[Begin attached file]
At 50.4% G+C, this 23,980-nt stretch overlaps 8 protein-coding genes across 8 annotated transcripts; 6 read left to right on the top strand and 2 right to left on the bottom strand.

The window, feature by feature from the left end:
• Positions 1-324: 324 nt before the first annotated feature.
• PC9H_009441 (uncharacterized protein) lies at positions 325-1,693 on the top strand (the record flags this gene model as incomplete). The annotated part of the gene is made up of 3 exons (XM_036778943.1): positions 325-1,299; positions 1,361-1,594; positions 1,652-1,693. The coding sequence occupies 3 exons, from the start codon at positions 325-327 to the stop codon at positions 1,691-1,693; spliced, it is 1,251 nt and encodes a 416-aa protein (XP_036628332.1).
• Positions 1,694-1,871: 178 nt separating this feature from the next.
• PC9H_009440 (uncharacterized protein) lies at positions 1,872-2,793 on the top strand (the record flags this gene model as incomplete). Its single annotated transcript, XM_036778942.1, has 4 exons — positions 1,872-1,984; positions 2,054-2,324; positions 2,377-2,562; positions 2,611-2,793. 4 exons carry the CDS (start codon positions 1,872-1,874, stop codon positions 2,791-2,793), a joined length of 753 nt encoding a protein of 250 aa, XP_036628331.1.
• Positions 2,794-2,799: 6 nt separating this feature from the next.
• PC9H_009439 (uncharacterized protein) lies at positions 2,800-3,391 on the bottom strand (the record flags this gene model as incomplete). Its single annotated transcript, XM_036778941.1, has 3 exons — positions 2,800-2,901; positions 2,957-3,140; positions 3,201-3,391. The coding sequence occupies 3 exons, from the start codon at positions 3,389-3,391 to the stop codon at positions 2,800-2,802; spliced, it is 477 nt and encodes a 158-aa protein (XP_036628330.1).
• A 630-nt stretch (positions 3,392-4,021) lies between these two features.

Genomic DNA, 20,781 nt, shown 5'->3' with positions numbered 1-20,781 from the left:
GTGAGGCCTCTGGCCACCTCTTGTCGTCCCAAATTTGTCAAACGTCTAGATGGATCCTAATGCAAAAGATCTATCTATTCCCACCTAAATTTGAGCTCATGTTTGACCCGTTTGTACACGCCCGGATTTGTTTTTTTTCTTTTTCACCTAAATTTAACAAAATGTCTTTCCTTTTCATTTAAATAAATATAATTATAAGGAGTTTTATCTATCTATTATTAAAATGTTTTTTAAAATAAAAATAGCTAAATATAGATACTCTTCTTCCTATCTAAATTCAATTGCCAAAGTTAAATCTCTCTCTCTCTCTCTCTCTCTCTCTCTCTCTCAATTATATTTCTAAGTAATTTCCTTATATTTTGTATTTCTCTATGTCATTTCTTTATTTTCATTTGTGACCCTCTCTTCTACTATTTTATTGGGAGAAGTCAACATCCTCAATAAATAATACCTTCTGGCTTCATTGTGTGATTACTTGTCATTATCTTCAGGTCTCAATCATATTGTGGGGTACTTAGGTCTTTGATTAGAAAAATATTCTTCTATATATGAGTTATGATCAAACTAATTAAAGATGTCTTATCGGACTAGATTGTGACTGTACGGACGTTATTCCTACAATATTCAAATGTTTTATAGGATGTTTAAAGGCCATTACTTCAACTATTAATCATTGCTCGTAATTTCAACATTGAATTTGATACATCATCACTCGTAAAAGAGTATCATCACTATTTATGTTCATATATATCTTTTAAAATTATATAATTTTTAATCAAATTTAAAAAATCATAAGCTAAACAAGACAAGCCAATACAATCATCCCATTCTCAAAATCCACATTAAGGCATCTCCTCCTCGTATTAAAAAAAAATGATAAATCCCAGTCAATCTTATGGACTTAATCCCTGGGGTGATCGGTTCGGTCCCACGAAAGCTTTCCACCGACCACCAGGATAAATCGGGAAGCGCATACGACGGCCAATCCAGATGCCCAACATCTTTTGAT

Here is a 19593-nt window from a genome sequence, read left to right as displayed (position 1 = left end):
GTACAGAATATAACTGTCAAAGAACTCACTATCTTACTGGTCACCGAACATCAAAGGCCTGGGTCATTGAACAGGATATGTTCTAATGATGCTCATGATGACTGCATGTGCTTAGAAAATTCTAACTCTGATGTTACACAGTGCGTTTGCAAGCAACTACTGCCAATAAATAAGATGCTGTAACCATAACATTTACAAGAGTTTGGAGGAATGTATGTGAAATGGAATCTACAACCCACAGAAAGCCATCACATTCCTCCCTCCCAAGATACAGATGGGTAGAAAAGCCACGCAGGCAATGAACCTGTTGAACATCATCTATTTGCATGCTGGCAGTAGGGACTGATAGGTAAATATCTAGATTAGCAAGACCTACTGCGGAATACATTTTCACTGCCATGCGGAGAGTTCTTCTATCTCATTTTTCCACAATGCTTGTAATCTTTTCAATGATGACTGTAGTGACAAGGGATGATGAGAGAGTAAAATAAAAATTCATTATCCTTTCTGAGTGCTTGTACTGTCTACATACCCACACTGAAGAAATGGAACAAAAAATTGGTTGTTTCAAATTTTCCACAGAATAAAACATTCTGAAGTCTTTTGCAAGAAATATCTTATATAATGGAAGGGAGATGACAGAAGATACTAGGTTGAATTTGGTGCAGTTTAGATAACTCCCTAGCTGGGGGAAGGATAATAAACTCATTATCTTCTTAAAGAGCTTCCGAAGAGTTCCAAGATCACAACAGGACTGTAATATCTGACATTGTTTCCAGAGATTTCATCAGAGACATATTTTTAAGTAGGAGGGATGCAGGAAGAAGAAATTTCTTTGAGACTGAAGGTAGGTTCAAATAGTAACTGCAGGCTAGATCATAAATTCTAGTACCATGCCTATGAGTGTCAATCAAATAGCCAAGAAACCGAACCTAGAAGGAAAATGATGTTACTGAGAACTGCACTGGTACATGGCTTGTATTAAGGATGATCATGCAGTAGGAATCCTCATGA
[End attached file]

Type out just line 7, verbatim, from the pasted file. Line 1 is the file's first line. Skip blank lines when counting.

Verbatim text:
• Positions 2,794-2,799: 6 nt separating this feature from the next.